Signs of success
The first tangible results of this effort came last spring.
More than 71 percent of New School third-graders passed both the math and reading sections of the Washington Assessment of Student Learning. Districtwide, 62 percent did.
The New School's demographics are comparable with those of other schools in the neighborhood, but its scores were twice as high.
Families interested in enrolling in the preschool or kindergarten programs last fall had to live within a mile of the school to secure a spot.
The school has more two-parent families than surrounding schools, and fewer children in poverty, said principal Christopher Drape. "People choose it with intent, which lends it more stability," he said.
The school also tries to recruit low-income children, students of color and those who speak English as a second language, said Laura Kohn, executive director of The New School Foundation.
The New School Foundation wants to serve disadvantaged students, but it is also making a political statement about what an adequately funded education looks like, said Kohn.
"Our project doesn't give you the magic number, because we aren't testing out different levels of funding, but I think at The New School we're demonstrating that the level of funding that school's getting is adequate to give kids an extraordinary education," said Kohn.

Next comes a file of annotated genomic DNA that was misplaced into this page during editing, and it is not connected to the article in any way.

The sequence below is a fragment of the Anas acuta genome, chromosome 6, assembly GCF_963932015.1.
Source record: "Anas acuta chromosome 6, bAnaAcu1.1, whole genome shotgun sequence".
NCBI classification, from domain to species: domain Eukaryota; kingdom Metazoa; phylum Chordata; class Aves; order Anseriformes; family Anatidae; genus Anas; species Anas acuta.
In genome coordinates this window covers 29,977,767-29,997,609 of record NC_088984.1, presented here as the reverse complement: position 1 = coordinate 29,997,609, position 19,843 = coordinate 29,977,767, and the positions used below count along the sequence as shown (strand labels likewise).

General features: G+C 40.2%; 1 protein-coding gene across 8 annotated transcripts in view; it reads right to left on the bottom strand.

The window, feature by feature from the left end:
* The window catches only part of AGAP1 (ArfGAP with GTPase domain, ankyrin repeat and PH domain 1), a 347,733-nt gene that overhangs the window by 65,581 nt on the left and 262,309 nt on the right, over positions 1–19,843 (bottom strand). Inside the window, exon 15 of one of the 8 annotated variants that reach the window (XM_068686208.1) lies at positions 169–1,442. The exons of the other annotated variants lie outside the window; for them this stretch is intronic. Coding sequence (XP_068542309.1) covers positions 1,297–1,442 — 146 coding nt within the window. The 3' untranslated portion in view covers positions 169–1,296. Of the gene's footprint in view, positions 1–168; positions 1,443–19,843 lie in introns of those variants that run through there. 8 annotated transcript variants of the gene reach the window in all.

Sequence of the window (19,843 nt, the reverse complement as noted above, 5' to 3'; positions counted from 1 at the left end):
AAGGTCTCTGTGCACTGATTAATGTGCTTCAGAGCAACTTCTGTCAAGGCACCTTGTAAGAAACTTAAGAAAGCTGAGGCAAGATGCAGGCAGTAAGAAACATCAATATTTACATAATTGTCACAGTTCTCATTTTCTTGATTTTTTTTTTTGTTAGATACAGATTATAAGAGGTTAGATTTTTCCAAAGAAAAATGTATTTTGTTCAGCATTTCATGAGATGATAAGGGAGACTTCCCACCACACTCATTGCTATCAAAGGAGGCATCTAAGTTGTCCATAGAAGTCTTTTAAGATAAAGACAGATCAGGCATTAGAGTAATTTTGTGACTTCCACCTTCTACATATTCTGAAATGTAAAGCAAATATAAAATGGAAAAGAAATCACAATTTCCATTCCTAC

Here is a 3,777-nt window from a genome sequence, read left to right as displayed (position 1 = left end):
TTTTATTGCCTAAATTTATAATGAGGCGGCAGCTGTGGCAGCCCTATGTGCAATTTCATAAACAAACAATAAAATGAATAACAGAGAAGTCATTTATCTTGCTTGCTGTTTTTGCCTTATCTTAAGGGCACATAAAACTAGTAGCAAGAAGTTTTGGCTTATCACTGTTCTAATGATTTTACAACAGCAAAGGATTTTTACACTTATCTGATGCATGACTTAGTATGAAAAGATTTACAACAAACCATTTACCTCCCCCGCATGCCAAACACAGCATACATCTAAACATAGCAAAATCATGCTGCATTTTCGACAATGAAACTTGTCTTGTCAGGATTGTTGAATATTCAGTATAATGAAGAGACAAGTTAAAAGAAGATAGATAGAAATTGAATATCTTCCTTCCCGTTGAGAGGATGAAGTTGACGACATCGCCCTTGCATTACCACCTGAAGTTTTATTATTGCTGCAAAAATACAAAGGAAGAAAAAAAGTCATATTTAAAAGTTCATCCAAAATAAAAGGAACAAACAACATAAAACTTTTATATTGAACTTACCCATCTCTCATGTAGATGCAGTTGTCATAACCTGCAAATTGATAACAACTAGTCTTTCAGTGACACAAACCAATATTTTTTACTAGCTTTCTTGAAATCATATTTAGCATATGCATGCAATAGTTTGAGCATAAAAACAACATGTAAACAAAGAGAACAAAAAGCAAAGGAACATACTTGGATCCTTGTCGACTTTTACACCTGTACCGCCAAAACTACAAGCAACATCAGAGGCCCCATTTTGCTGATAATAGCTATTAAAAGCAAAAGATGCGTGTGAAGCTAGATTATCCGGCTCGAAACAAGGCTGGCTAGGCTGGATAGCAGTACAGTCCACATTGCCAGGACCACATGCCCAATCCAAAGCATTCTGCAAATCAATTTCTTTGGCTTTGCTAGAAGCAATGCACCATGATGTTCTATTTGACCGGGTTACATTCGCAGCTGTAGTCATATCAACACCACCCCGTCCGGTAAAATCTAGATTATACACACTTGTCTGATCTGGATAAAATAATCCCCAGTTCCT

And supporters point to the school's results: Academic success, they say, is something money can buy.
More than money
On the state level, things aren't quite as simple.
Rep. Ross Hunter, D-Medina, who served on a Washington Learns subcommittee, called The New School "a good laboratory."
But the right amount of funding "will be different for different schools," he said. "A school in the Rainier Valley has very different needs than a school in the Yakima Valley that has very different needs than a school in Medina does. You can't take the number of dollars that we spend at The New School, multiply it by a million and say, 'That's how much we should be spending.' "
And educators argue that money alone won't guarantee a school's success. It needs to be combined with good leadership and vision.
Santorno, Seattle's chief academic officer, said that research shows small class sizes work — but not if they're taught the same way as large classes would be.
But Drape, the school's principal, said you can't separate the extra funding The New School receives from the culture that's formed there.
"One of the things that is very powerful for us is the depth of the relationships that we have with kids and with families, and that is fostered by small class sizes," said Drape. "People are right in that money alone is not going to make the difference that we want to make, but ... relationships are fundamental to what we are doing, and it is easier to develop relationships when you have fewer kids in your class."